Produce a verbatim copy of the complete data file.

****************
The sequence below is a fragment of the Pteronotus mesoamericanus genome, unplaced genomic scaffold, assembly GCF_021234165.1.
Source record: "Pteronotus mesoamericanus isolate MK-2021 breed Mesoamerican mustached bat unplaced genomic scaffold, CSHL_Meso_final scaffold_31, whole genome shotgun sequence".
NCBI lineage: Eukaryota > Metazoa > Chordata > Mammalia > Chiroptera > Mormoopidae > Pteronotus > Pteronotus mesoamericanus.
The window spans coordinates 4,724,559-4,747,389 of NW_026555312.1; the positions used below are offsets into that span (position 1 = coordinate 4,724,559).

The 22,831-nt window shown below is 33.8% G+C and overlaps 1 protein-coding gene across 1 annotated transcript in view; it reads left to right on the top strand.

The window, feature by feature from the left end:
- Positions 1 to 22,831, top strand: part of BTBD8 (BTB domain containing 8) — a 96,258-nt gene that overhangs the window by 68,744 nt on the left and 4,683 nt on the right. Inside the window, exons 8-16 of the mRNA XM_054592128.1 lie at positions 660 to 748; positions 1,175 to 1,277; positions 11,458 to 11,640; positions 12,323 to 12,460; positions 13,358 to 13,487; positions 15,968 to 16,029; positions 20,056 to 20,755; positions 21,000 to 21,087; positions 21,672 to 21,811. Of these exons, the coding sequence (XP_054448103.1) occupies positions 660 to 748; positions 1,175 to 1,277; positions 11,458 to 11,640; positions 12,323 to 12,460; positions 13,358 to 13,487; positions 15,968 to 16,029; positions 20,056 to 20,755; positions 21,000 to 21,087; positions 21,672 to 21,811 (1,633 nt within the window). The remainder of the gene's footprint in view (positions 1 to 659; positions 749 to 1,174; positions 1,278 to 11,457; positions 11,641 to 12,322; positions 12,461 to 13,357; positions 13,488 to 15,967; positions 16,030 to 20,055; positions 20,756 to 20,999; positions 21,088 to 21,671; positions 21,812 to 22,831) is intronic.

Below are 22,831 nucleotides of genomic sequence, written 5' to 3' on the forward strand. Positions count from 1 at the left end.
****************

The sequence below is a fragment of the Pteronotus mesoamericanus genome, unplaced genomic scaffold, assembly GCF_021234165.1.
Source record: "Pteronotus mesoamericanus isolate MK-2021 breed Mesoamerican mustached bat unplaced genomic scaffold, CSHL_Meso_final scaffold_31, whole genome shotgun sequence".
NCBI lineage: Eukaryota > Metazoa > Chordata > Mammalia > Chiroptera > Mormoopidae > Pteronotus > Pteronotus mesoamericanus.
The window spans coordinates 4,724,559-4,747,389 of NW_026555312.1; the positions used below are offsets into that span (position 1 = coordinate 4,724,559).

The 22,831-nt window shown below is 33.8% G+C and overlaps 1 protein-coding gene across 1 annotated transcript in view; it reads left to right on the top strand.

The window, feature by feature from the left end:
- Positions 1 to 22,831, top strand: part of BTBD8 (BTB domain containing 8) — a 96,258-nt gene that overhangs the window by 68,744 nt on the left and 4,683 nt on the right. Inside the window, exons 8-16 of the mRNA XM_054592128.1 lie at positions 660 to 748; positions 1,175 to 1,277; positions 11,458 to 11,640; positions 12,323 to 12,460; positions 13,358 to 13,487; positions 15,968 to 16,029; positions 20,056 to 20,755; positions 21,000 to 21,087; positions 21,672 to 21,811. Of these exons, the coding sequence (XP_054448103.1) occupies positions 660 to 748; positions 1,175 to 1,277; positions 11,458 to 11,640; positions 12,323 to 12,460; positions 13,358 to 13,487; positions 15,968 to 16,029; positions 20,056 to 20,755; positions 21,000 to 21,087; positions 21,672 to 21,811 (1,633 nt within the window). The remainder of the gene's footprint in view (positions 1 to 659; positions 749 to 1,174; positions 1,278 to 11,457; positions 11,641 to 12,322; positions 12,461 to 13,357; positions 13,488 to 15,967; positions 16,030 to 20,055; positions 20,756 to 20,999; positions 21,088 to 21,671; positions 21,812 to 22,831) is intronic.

Below are 22,831 nucleotides of genomic sequence, written 5' to 3' on the forward strand. Positions count from 1 at the left end.